Having spotted their work on other picturebooks, I targeted Graffeg. Eoin and I don’t have agents. It took a while, but, once on board, Eoin and I were pretty much free to get on with it. Of course, page layout had to be designed, font selected and the small team at Graffeg were great at that. I would recommend targeting publishers who have books similar to yours.
Our first experience in picturebooks was also a learning curve. Page size, technical terms, acronyms in the publishing schedule had to be explained.
With our backgrounds most recently being television, commercials or corporate films, that’s how Eoin and I met and teamed up.
When I had the idea for the first Albert book, I turned to Eoin to illustrate. We discuss the books, then Eoin works on the illustrations separately. I don’t know how others do it, but I almost see the whole books in one go. We wanted a retro feel to the artwork with lots going on for children to spot. Eoin brings all that to life.
The stories are based in part on actual incidents with the real Albert the tortoise. He was rescued by my wife more than fifty years ago, when she was a little girl. Real Albert is said to be more than 80 years old. He does, now and then, find himself upside down.
Publicity and marketing are a big difference to TV.
For most TV shows, the production company, broadcaster or famous names involved will handle publicity. Now, I and the octogenarian reptile have had to step up, embracing radio and Press interviews, social media and the digi-tort age. Albert has an X account, a Facebook page, his own website,he’s on tiktok and we’re on insta. It’s all proved most popular on Facebook where we reach hundreds of thousands with a mix of content on real Albert and the books. It could all go to a tortoise’s head. But it is an effort. You have to push as hard as possible.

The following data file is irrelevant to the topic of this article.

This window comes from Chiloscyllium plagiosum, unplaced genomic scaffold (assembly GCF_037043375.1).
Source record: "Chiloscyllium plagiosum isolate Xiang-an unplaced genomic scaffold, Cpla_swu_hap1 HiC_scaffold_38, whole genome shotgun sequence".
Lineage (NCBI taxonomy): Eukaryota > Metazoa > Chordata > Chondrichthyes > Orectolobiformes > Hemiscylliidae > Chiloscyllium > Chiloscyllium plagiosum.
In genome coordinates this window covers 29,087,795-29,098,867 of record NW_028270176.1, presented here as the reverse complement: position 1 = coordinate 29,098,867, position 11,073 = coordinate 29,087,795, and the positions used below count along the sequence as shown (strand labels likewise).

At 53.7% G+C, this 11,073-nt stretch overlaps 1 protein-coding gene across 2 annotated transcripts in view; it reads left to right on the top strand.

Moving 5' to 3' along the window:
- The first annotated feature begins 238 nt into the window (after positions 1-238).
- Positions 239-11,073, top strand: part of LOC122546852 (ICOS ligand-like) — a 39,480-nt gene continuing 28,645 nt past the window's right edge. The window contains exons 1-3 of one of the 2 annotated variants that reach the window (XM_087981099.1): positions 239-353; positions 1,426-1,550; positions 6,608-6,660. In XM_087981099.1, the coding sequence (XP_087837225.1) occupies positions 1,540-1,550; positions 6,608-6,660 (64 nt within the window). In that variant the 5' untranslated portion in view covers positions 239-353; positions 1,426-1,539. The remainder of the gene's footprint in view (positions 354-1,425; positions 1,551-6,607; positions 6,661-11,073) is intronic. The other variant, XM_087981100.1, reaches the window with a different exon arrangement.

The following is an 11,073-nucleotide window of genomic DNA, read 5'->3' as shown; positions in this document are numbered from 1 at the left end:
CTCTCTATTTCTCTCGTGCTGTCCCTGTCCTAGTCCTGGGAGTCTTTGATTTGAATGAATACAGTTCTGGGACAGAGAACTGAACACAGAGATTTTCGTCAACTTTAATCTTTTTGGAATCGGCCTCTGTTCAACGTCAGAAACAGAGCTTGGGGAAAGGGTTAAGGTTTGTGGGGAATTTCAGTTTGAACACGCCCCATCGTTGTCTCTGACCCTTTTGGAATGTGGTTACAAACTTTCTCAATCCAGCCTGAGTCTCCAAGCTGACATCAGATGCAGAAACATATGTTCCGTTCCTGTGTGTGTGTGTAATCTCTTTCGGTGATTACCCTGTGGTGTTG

I also chose to use agencies like Palamedes for specific launches. This generated some good long-term headlines in particular.
Take your books into bookshops to show the booksellers. Then you try to get into schools – to talk about the books and to read the stories. Then, hopefully, festivals hear about you plus libraries and it slowly starts to build.
Having tried for decades to be published I have embraced my own marketing full-on. That said, do not under-estimate how much you need to do for yourself if you want your books to be seen.
So far, it’s a joy. I even get to do silly voices reading aloud and for the narration of the animated ebooks – Graffeg’s first venture into animated books.
After decades of rejections, we’re delighted to be where we are. Tortoises are in many ways the champions of perseverance – steady and sure. That’s one lesson real Albert passed on. Keep on trying, the tortoise taught us.”
Ian Brown is the acclaimed author of the Albert the Tortoise and Hugg ‘n’ Bugg picturebooks. The Albert the Tortoise series includes Albert Upside Down; Albert and the Wind; Albert Supersize; Albert in the Air; Albert and the Pond; and Albert and the Shed. The series also includes the board book, Albert and his Friends, and the activity book, Albert Puzzles and Games.
His Hugg ‘n’ Bugg titles are Finding Home, and The Comb.